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AMS 300-002: ST: Football in American Culture

AMS 300 Section 002:


ST: Football in American Culture
AMS 300-002
3 credit hours
Fall 2015
T, R 12:30-1:45 pm
Ten Hoor 252
Aug. 19-Dec. 4

Michael T. Wood
Office Hours: T, R 2-3:00 pm
or by appt.
Location: Ten Hoor 106D
Email:
michael.t.wood@ua.edu

COURSE DESCRIPTION
This course will present the development of American football and its impact on
American culture and society. We will trace the history of the sport from its origin as a
modified version of English rugby to its present form at the intercollegiate and
professional levels. In the tradition of cultural studies, we will take a multidisciplinary
approach to the topic, utilizing methodologies associated with the study of anthropology,
economics, ethnography, economics, history, and sociology. While the course will
present events chronologically, special attention will be place on important topics such
as: the shift from an upper-class sport to one that was more accessible to a larger section
of society; gender roles and masculinity; identity, race and ethnicity; the impact of mass
media; and the growth of American football as a for-profit enterprise.
The course will be organized into two sections. The first section will cover the invention
of American football, its adoption as an intercollegiate sport, its development as a
popular spectacle, and its evolution to a culturally and economically significant college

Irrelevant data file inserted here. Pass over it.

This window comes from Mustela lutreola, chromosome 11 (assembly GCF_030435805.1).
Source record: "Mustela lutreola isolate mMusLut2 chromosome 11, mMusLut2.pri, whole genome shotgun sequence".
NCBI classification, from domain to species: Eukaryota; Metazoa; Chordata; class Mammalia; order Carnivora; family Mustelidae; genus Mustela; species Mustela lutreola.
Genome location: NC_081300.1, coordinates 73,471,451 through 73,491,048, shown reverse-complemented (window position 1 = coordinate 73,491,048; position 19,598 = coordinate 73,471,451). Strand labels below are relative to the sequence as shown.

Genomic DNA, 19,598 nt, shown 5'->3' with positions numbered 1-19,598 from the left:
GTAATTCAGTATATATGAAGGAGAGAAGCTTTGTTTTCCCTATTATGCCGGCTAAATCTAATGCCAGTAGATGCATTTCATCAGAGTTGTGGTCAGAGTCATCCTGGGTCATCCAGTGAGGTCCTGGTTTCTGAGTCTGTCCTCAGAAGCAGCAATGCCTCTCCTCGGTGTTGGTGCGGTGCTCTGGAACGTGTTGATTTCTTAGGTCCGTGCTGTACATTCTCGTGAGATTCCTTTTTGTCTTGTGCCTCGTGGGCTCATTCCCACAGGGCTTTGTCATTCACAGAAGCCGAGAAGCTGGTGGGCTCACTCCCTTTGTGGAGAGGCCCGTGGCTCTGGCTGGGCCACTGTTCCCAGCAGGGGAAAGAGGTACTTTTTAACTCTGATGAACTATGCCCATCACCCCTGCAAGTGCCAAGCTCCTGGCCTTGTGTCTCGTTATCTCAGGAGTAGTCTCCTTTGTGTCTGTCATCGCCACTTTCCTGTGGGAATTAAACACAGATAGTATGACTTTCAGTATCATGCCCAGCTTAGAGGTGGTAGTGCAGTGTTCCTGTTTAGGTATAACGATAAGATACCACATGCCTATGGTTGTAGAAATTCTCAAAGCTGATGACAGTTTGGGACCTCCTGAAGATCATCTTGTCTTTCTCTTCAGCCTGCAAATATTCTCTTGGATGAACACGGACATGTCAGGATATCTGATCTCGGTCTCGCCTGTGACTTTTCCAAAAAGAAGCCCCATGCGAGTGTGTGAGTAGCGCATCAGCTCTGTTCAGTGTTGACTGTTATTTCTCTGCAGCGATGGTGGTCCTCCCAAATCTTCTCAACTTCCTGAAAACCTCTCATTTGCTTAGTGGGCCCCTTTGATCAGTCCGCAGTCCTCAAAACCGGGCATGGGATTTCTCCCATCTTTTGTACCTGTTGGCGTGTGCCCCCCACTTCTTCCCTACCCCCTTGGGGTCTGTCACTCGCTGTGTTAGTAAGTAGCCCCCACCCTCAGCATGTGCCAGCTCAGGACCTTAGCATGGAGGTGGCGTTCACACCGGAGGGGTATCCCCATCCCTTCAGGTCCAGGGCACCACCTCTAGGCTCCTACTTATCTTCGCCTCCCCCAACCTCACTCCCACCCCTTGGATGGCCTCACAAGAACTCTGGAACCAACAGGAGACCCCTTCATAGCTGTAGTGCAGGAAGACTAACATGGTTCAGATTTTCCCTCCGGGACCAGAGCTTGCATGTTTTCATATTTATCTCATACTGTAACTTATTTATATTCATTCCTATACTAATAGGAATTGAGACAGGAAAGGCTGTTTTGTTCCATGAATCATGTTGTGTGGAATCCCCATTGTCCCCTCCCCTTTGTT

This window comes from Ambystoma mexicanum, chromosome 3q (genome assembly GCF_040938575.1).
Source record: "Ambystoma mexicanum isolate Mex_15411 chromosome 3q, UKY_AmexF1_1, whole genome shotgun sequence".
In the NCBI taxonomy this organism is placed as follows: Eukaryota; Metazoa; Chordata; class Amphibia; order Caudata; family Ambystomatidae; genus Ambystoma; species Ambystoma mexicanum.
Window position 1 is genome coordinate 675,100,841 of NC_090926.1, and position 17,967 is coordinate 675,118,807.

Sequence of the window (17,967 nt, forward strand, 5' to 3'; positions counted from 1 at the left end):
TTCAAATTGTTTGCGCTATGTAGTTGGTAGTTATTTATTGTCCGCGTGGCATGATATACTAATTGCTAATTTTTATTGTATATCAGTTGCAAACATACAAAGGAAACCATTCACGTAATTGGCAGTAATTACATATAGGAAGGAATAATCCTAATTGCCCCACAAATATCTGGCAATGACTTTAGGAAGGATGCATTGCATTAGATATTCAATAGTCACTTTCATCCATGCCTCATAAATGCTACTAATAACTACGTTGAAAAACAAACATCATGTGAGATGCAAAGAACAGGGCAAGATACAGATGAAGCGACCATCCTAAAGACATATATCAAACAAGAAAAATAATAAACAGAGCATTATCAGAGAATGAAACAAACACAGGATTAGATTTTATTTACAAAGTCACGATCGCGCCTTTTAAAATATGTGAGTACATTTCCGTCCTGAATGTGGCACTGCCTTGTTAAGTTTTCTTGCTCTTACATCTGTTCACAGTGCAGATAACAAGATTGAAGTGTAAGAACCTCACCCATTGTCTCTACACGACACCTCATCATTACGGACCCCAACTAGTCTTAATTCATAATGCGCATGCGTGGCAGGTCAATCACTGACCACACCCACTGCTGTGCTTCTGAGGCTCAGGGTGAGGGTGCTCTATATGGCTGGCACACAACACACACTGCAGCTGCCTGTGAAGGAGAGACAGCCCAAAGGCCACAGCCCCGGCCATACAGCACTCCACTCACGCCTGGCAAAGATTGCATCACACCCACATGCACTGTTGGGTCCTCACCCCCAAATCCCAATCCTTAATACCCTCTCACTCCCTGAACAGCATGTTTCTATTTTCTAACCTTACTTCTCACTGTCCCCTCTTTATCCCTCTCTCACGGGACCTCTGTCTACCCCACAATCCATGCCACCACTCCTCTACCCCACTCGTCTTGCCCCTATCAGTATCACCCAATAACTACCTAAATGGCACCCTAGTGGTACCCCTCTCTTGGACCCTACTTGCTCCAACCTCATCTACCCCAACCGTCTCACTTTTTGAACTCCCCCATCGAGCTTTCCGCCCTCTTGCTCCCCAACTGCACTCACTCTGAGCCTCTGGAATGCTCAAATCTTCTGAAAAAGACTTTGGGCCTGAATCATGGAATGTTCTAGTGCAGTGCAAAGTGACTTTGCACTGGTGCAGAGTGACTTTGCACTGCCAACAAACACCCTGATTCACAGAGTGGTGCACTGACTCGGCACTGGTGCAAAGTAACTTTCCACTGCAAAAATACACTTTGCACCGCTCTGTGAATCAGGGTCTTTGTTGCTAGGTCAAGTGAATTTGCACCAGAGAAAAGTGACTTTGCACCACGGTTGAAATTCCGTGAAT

institution. The second section will focus on professional football, the creation of the
National Football League (NFL), its emergence as the most prominent professional
football league in the United States, and footballs rise to be the most popular spectator
sport in the United States. At the end of each section, we will also address contemporary
issues in college and professional football.
COURSE GOALS
In addition to increasing the students general knowledge of football in America, this
course will introduce the close link between sports and culture. By studying the role of
football in American society over time, students will gain a deeper understanding and
greater appreciation of the multitude of factors that contributed to the development of
modern America.
This course will also encourage the development of positive skills and habits that can be
transferred to other courses. These include attendance, punctuality, work ethic,
communication, and critical thinking.

Contact: michael.t.wood@ua.edu

AMS 300-002: ST: Football in American Culture

REQUIRED BOOKS
Brian M. Ingrassia, The Rise of Gridiron University: Higher Educations Uneasy
Alliance with Big-Time Football (Lawrence: University of Kansas Press, 2012).
Lane Demas, Integrating the Gridiron: Black Civil Rights and American College
Football, (New Brunswick, NJ: Rutgers University Press, 2011).
Robert S. Lyons, On Any Given Sunday: A Life of Bert Bell (Philadelphia: Temple
University Press, 2010).
Michael Oriard, Brand NFL: Making and Selling Americas Favorite Sport (Chapel Hill:
University of North Carolina Press, 2007).
NOTE: The required books can be purchased at the Supe Store or through various retail
websites. Copies of each book are also available through course reserves at the McLure
Library. Students can checkout each book for two hours at a time but the book must
remain in the library.
SUPPLEMENTAL READINGS
Twenty-six folders containing supplemental readings are posted on Blackboard. Each
folder corresponds with a day of class. These readings provide examples of primary
sources and additional information that expands upon and reinforces the topic discussed
in lecture.
COURSE ASSESSMENTS
4 Exams
Four exams will be given during the semester. Each of the exams will cover roughly a
quarter (1/4) of the course material. Study guides will be provided in advance of each
exam. Students will be required to answer 5 identification terms, a book essay, and one